>>> + port->pr_fd = SSL_ImportFD(model, pr_fd);
>>> + if (!port->pr_fd)
>>> + {
>>> + ereport(COMMERROR,
>>> + (errmsg("unable to initialize")));
>>> + return -1;
>>> + }
>> Maybe a comment and a better error message for this?
> Will do.


>>> + PR_Close(model);
>> This might deserve one also, the whole 'model' construct is a bit
>> different. :)
> Agreed. will do.


>> Also, I get that they do similar jobs and that one is in the frontend
>> and the other is in the backend, but I'm not a fan of having two
>> 'ssl_protocol_version_to_nss()'s functions that take different argument
>> types but have exact same name and do functionally different things..
> Good point, I'll change that.


>>> + /*
>>> + * Configure cipher policy.
>>> + */
>>> + status = NSS_SetDomesticPolicy();
>>> + if (status != SECSuccess)
>>> + {
>>> + printfPQExpBuffer(&conn->errorMessage,
>>> + libpq_gettext("unable to configure cipher policy: %s"),
>>> + pg_SSLerrmessage(PR_GetError()));
>>> +
>>> + }
>> Probably good to pull over at least some parts of the comments made in
>> the backend code about SetDomesticPolicy() actually enabling everything
>> (just like all the policies apparently do)...
> Good point, will do.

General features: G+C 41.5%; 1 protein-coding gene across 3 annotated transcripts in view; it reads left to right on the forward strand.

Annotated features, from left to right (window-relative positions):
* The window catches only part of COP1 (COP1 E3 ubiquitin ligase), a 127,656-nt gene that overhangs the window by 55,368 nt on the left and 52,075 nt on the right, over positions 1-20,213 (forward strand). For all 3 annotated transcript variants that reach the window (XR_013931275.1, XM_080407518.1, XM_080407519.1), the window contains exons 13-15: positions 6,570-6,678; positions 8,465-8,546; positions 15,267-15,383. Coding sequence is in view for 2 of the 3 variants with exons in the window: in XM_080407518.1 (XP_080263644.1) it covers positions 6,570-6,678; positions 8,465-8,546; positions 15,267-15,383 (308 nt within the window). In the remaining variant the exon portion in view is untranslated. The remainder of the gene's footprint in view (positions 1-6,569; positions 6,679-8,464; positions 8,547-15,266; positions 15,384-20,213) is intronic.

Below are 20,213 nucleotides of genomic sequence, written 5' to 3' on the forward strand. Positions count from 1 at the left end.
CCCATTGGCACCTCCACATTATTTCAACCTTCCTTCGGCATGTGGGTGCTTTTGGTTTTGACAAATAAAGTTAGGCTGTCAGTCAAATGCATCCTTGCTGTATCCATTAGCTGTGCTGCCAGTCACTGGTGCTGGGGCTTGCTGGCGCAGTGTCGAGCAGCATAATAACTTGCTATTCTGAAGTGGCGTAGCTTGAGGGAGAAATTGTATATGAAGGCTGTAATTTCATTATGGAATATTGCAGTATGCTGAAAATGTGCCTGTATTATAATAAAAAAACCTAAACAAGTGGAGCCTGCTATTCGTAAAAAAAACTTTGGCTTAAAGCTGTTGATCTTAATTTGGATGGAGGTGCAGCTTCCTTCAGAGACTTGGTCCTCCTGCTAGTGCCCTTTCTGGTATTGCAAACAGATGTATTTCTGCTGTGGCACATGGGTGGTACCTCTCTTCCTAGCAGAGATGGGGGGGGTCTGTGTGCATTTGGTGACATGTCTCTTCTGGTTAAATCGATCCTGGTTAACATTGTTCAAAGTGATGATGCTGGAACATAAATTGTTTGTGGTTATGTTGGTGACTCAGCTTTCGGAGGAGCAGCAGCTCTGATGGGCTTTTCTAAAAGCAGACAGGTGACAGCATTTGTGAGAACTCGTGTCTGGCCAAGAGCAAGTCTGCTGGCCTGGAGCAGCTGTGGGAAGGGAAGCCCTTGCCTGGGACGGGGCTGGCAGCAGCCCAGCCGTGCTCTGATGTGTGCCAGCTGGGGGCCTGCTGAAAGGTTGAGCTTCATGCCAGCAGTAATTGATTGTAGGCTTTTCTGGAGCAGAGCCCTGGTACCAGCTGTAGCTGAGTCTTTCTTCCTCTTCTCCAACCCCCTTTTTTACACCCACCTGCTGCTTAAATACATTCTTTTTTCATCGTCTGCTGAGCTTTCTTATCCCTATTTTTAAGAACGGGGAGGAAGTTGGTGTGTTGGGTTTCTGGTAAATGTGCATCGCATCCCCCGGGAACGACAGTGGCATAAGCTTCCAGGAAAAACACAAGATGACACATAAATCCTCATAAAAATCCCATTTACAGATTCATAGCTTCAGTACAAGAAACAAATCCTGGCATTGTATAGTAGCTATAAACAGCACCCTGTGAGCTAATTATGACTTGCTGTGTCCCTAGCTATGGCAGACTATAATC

>>> +int
>>> +be_tls_open_server(Port *port)
>>> +{
>>> + SECStatus status;
>>> + PRFileDesc *model;
>>> + PRFileDesc *pr_fd;
>> pr_fd here is materially different from port->pr_fd, no? As in, one is
>> the NSS raw TCP fd while the other is the SSL fd, right? Maybe we
>> should use two different variable names to try and make sure they don't
>> get confused? Might even set this to NULL after we are done with it
>> too.. Then again, I see later on that when we do the dance with the
>> 'model' PRFileDesc that we just use the same variable- maybe we should
>> do that? That is, just get rid of this 'pr_fd' and use port->pr_fd
>> always?
> Hmm, I think you're right. I will try that for the next patchset version.

>> Similar comments to the backend code- should we just always use
>> conn->pr_fd? Or should we rename pr_fd to something else?
> Renaming is probably not a bad idea, will fix.

Both fixed.

Additionally, a few other off-list reported issues are also fixed in this
version (such as fixing the silly markup doc error and testplan off-by-one etc).

Daniel Gustafsson

Attachment Content-Type Size
v32-0009-nss-Build-infrastructure.patch application/octet-stream 21.3 KB
v32-0008-nss-Support-NSS-in-cryptohash.patch application/octet-stream 6.1 KB
v32-0007-nss-Support-NSS-in-sslinfo.patch application/octet-stream 3.6 KB
v32-0006-nss-Support-NSS-in-pgcrypto.patch application/octet-stream 24.9 KB
v32-0005-nss-Documentation.patch application/octet-stream 33.8 KB
v32-0004-nss-pg_strong_random-support.patch application/octet-stream 2.0 KB
v32-0003-nss-Add-NSS-specific-tests.patch application/octet-stream 52.2 KB
v32-0002-Refactor-SSL-testharness-for-multiple-library.patch application/octet-stream 11.5 KB
v32-0001-nss-Support-libnss-as-TLS-library-in-libpq.patch application/octet-stream 93.3 KB